Southwest Is Giving Away Frequent Flier Miles Thanks To A Glitch

Photo: Patrick T. Fallon/Bloomberg/Getty Images.
Praise the travel gods. For once, there's some good customer service coming from airlines and, thankfully, no scorpions are involved.
According to Condé Nast Traveler, a computer glitch caused a boarding issue on Southwest Airlines flights. After fliers aired their grievances on Twitter, the budget airline decided to assuage them with bonus Rapid Rewards points.
Some passengers flying from August 11 to 15 experienced problems with their priority booking. For anyone unfamiliar with Southwest's unique first-come, first-serve seating policy, passengers check into their flights before takeoff and are assigned a seating group. But fliers can buy the chance to board first. That's where the problem originated: A computer glitch placed passengers who added the priority seating perk in not-so-great boarding groups. A-List and A-List Preferred, which is what Southwest calls its frequent flyer rewards program, usually offer its members the opportunity to get their seats first.
11Alive Atlanta explained that Southwest is still working to fix the issue and offered anyone who encountered the glitch 1,500 Rapid Rewards points for each seating snafu. To earn A-List Preferred status, passengers need to fly a minimum of 50 one-way flights on Southwest or rack up "70,000 points on the Southwest credit card." The lower-tier A-List status involves just 25 flights and 35,000 points. The only difference? While both get priority boarding, Preferred members get access to free wifi.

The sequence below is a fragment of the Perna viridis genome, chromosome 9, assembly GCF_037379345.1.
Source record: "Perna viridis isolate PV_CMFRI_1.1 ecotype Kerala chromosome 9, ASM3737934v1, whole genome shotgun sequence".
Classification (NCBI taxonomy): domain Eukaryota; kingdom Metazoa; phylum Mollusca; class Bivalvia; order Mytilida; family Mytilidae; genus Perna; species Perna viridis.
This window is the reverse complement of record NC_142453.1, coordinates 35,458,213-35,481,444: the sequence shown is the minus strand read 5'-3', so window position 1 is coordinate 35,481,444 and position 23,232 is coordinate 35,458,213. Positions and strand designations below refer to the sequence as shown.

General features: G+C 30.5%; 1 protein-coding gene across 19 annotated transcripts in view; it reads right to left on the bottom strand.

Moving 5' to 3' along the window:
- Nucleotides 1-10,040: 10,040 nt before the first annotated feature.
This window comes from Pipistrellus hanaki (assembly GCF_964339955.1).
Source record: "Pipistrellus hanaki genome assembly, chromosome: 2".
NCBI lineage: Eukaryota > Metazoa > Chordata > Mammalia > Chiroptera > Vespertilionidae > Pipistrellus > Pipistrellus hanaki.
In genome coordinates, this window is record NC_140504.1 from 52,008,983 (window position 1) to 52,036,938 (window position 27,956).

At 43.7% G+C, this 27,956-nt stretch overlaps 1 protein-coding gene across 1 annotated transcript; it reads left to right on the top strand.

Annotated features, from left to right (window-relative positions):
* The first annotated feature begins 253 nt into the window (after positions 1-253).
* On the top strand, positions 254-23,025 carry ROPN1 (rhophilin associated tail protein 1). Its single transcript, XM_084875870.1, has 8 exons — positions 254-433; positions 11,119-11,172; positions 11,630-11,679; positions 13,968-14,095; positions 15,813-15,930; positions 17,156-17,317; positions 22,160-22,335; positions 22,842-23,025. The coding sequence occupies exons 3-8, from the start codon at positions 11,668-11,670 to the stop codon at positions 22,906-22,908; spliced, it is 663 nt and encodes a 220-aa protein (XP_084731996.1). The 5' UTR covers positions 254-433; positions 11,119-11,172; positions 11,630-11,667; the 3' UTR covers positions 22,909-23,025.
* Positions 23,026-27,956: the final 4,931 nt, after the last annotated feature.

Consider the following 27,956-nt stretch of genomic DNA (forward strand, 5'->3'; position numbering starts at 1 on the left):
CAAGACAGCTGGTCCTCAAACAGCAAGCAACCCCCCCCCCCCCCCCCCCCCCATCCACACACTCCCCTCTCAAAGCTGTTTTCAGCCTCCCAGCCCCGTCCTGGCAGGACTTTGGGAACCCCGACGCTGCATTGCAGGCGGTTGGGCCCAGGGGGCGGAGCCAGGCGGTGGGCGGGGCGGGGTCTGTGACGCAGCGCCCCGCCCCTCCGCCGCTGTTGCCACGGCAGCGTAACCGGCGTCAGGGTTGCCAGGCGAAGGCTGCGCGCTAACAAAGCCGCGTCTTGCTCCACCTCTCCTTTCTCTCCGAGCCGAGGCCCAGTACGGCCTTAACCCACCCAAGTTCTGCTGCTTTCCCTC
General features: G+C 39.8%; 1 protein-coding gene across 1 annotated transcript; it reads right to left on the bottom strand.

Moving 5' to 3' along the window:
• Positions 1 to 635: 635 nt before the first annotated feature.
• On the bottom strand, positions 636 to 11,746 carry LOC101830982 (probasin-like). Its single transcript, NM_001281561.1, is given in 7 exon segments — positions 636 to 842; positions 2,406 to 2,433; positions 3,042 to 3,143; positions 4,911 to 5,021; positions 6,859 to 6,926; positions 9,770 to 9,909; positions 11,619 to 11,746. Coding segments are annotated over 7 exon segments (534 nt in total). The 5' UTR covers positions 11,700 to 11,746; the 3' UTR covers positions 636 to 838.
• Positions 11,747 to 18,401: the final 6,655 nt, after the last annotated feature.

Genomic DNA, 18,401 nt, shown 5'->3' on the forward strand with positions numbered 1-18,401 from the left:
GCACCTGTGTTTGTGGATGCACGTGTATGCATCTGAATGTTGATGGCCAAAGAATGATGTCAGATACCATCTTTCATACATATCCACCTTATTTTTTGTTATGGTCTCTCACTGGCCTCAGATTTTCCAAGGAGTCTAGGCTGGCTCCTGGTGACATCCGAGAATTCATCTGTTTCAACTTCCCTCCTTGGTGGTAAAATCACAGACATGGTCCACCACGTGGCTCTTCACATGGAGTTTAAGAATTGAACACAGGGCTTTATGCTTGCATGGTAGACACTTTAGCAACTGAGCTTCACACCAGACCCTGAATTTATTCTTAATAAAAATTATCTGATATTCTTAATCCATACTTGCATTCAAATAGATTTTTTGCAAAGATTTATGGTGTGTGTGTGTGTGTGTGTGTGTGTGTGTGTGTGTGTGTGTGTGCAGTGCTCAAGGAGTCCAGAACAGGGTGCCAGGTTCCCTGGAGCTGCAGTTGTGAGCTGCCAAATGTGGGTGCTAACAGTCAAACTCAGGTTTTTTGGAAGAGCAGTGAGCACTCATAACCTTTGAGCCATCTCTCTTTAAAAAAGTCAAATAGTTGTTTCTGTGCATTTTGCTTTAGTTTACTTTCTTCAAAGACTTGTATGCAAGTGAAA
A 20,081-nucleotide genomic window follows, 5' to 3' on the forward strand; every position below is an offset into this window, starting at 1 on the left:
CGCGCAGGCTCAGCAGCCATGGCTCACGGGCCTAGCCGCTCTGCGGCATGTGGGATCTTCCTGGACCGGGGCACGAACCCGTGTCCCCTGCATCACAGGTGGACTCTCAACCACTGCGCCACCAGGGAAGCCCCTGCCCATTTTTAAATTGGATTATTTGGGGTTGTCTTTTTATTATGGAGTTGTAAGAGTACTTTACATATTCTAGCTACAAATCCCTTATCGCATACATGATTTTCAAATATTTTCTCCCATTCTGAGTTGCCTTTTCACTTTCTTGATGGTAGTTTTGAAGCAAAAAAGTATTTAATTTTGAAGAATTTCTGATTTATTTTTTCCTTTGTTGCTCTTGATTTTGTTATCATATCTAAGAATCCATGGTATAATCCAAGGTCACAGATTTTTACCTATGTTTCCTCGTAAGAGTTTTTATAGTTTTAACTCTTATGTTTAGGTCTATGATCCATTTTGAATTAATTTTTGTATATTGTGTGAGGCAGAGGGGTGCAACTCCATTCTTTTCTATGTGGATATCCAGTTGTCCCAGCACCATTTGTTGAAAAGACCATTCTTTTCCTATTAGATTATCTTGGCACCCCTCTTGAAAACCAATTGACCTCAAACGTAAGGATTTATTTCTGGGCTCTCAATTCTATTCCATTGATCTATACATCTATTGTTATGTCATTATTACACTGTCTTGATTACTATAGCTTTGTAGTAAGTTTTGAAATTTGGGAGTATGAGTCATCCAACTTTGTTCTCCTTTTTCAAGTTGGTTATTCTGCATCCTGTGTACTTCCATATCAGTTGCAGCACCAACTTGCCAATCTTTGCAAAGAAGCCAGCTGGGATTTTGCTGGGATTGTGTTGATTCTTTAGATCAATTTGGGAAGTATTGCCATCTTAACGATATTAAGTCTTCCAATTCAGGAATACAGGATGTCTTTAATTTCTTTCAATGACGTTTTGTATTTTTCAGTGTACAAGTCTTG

The 1,500 points certainly aren't enough to get a free flight out of the glitch, but it does give Southwest die-hards a major chunk towards a reward. To put things in perspective, a one-way flight from L.A. to Vegas is 4,392 points, so unlucky passengers would have to have encountered several glitches to even snag that flight for free.
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